I used to wake to the sounds of jackhammers and diggers excavating the foundations for the apartment complex next door. Now I wake to birdsong. Ludicrously early birdsong. Lately I've noticed the kookaburras are up first, laughing at those of us wasting the glorious morning with our eyes closed. A tweeting orchestra of smaller birds follows. It's how we know spring has returned to the farm - the early morning wake up calls. It's difficult to believe spring is already coming to a close. I keep thinking it's still September. The baby magpies have left the nest and now spend their days following mum and dad and learning the skills to survive on this patch: how to find food, how to defend their territory by terrorising our chickens, that sort of thing. I've become familiar with the babies' hungry whine. It was irritating at first but now I take a deep breath and realise nature may be trying to teach me a lesson in patience. You see, Oliver and I are growing something new on the farm - something with a gestation period of nine months.
A cluster of cells has been forming inside me since mid June. Come mid March Mother Nature will have transformed that tiny cluster into our first child. By then tomato season will be in full swing. On the weekend we planted the first of what will amount to around three hundred and fifty heirloom tomato plants. That's a lot of picking. I'm trying not to think how we'll cope when I can no longer fit between the rows! This year Oliver has mounded the soil up along each row to encourage strong root systems. They remind me of hilled up potatoes which I guess is not all that surprising since Oliver says they are in the same family.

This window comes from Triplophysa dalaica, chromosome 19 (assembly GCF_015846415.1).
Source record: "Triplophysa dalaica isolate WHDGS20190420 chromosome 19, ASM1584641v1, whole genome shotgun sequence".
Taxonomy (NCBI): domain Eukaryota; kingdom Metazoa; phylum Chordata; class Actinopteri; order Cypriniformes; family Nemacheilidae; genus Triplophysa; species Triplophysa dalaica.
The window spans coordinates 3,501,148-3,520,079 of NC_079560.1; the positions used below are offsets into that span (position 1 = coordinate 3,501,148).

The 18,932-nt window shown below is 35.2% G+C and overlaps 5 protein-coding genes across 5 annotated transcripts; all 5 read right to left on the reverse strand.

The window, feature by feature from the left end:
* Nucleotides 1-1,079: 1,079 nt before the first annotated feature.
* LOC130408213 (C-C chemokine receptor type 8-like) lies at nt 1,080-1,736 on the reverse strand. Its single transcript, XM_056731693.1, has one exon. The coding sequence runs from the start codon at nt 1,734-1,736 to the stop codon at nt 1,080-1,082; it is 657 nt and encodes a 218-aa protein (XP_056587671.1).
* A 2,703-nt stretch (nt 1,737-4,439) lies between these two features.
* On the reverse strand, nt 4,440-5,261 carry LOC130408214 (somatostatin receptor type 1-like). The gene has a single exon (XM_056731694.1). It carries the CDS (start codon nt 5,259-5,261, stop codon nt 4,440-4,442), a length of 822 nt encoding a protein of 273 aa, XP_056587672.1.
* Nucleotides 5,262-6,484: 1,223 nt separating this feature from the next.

The larger veggie patch is the most productive it's ever been and sales to the restaurants have been strong. Being springtime we're harvesting lots of greens like kale, lettuce, silver beet, collards and mizuna. But Osaka purple mustard, red Russian kale and rhubarb add colour to our deliveries and plates. The addition of ten cubic metres of specially formulated compost has done wonders to the patch. A real lesson in what can be achieved when you look after the soil and give back to the earth.
Perhaps the most exciting event this week (aside from seeing our baby boy swallow and wave his arms on an ultrasound) was the arrival of thirty eight olive trees. Our love of Mediterranean food means we consume a good deal of olive oil (healthy fats, you know). It will take at least three years if not longer before we have enough olives to press even a small amount of oil. I don't mind. Fresh, green, homegrown oil will be worth the wait. The trees are young but their silver under leaf reminds me olives are near immortal. On our last trip to Italy we saw two-hundred-year-old trees potted up for sale by the roadside and that's nothing compared with the thousand-year-old groves in Tuscany. Even if we never move these trees will still be standing long after we're gone, long after our son has hopefully lived a full and happy life.
I try not to think too much about the future. Taking each day at a time is not easy for someone who loves to plan, but I think it's an important thing to become accustomed to since so much of my time will be out of my hands soon. Step by step. Right now it's time to fess up to being pregnant. That means admitting I'm slower, that I can no longer push heavy wheelbarrow loads of mulch up the hill. I can still achieve most of my tasks: watering, weeding, harvesting, dancing semi-naked by the light of the full moon (just jokes). Although, we have planted by the light of the moon a few times but that had less to do with biodynamic philosophy and more to do with the day running away from us.
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